Marking spam as spam when an unsolicited email makes an appearance in your inbox, never just delete it. Spam refers specifically to unsolicited bulk email (UBE). Unsolicited is the key word there. For example, You provide your email address to a company in order to download a business plan template. The company then begins emailing you updates about new products or related content. While the emails about new products or related content may be unwanted, they're not spam. Why? Technically speaking, You solicited them by giving the company your email address, which very well might sell your email address to another company. If this second company starts sending you emails, that's spam. Why? The emails from the second company are both unsolicited and unwanted because you never gave your email address to that second company.

Spam emails are almost always commercial and driven by a financial motive. These hackers try to promote and sell questionable goods, make false claims and deceive You into believing something that's not true.  Don't be bamboozled by the use of the logo.  

In Fig. 3 screenshot is a phishing email using an outdated version of the Godaddy logo.

Popular spam subjects often include: 
pharmaceuticals, adult content, financial services, online degrees, work-from-home jobs, online gambling, cryptocurrencies

The difference between spam and phishing

The primary difference between spam and phishing is that, although they both may be big nuisances:

• Phishing is actively aiming to steal login credentials and other sensitive data. 

• Spam is a tactic for hawking goods and services by sending unsolicited emails to bulk lists.

Don't forward emails to your friends or website designer

Forwarding your suspected emails to your friends or website designer will only spread the mayhem.  I've found that one of the best courses of action is to notify the "proposed" company of the spam by forwarding them the emails:

  • Godaddy
  • PayPal 
  • Square 
  • American Express
  • Apple
  • USPS (United States Postal Services)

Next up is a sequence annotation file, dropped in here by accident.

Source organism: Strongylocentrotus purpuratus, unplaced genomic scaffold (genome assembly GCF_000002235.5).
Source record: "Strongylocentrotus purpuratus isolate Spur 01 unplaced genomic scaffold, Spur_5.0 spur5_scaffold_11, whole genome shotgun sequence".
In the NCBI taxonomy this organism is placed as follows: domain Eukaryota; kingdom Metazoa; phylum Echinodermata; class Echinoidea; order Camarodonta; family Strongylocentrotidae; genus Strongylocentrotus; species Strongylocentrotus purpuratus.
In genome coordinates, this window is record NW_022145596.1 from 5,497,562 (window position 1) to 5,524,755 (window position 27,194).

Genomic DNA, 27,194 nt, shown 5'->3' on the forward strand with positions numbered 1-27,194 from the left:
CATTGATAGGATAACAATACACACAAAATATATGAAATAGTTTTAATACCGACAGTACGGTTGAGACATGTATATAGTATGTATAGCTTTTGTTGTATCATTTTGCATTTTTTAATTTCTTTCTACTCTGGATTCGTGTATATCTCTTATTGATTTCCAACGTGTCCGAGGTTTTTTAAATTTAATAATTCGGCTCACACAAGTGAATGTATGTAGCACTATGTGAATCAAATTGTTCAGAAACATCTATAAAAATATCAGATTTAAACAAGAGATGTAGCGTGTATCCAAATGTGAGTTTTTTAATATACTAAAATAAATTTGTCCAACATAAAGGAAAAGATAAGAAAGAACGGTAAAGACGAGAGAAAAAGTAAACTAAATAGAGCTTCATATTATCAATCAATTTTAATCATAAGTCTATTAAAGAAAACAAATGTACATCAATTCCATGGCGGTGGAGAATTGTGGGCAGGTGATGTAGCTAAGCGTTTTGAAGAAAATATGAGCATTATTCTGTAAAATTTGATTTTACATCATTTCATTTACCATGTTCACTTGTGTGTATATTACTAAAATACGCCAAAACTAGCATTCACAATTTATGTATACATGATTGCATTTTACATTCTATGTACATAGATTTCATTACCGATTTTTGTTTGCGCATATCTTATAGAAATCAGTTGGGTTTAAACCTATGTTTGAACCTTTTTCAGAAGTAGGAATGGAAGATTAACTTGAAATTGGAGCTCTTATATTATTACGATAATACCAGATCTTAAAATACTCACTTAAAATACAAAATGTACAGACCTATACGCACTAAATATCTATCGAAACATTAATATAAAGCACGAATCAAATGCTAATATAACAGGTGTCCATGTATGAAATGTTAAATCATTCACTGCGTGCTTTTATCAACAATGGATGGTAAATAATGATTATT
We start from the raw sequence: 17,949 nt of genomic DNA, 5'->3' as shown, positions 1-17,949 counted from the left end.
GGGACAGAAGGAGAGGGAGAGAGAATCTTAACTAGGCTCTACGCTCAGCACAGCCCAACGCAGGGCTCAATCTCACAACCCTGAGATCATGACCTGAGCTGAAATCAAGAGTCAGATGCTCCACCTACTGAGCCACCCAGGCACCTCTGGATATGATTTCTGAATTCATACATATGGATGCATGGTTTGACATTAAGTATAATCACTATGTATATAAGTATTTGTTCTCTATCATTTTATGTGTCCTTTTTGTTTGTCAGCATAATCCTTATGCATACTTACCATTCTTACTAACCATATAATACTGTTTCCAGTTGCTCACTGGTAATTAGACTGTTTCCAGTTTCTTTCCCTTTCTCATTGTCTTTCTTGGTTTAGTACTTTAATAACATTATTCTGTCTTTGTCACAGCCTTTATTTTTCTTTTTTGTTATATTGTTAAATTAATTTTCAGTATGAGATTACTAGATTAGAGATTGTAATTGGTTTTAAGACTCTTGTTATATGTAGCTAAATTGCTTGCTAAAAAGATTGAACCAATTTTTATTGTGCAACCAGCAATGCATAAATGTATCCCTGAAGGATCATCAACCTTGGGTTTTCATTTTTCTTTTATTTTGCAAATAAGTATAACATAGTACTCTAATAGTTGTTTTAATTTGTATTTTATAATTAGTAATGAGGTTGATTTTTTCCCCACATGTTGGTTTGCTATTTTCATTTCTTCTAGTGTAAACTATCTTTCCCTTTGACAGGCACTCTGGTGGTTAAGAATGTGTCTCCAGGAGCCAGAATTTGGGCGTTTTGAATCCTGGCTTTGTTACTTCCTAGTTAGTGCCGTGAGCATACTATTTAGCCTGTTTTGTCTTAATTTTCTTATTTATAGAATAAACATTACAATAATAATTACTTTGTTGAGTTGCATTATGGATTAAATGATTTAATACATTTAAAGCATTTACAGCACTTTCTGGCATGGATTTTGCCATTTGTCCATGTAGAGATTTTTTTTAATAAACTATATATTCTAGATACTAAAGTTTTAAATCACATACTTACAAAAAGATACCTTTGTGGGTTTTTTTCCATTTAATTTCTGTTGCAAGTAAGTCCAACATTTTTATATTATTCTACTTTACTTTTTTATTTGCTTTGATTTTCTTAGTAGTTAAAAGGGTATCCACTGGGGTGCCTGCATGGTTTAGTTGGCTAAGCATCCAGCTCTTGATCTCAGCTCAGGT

• FTC (Federal Trade Commission)
  • Constant Contact
  • SquareSpace
  • Wix
  • Weebly
  • Shopify
  • Webflow
  • Jimdo
  • BlueHost

Most phone carriers in the U.S. allow you to report phishing text messages by forwarding the message to 7726 or SPAM. The Global System for Mobile Communications (GSMA) has designated 7726 (spells SPAM) for reporting spam texts, and most U.S. carriers are part of the program.

An example of a spambot could be using the bot to distribute links to an email phishing scam.

Try using (at) or _at_ and (dot) or _dot_ on website pages to avoid having email addresses found by spambots that search for a regex that matches email address formatting. By using _AT_ and _DOT_, the symbols that the spambot is looking for will not show up on the page, and therefore your email address will not be found. (Credit: Stack Overflow)

Over half of all global email traffic is spam

According to Cisco Systems, some 320 billion spam emails are sent every day, and 94% of malware is delivered via this medium.  Search by IP, domain, or network owner for real-time threat data.  Spam is always annoying, sometimes amusing, and often dangerous. According to Google, its Gmail service blocks more than 100 million phishing emails every single day.

You might also think for veterans like me who have had the same email company and email address for more than 20 years, and maybe it's a bit late to start using aliases, but think again. It's never too late to start dealing more effectively with the problem of email spam and phishing.

Related Content: Using Free Email Accounts for Business (Podcast: Morning Joe with Gibrón)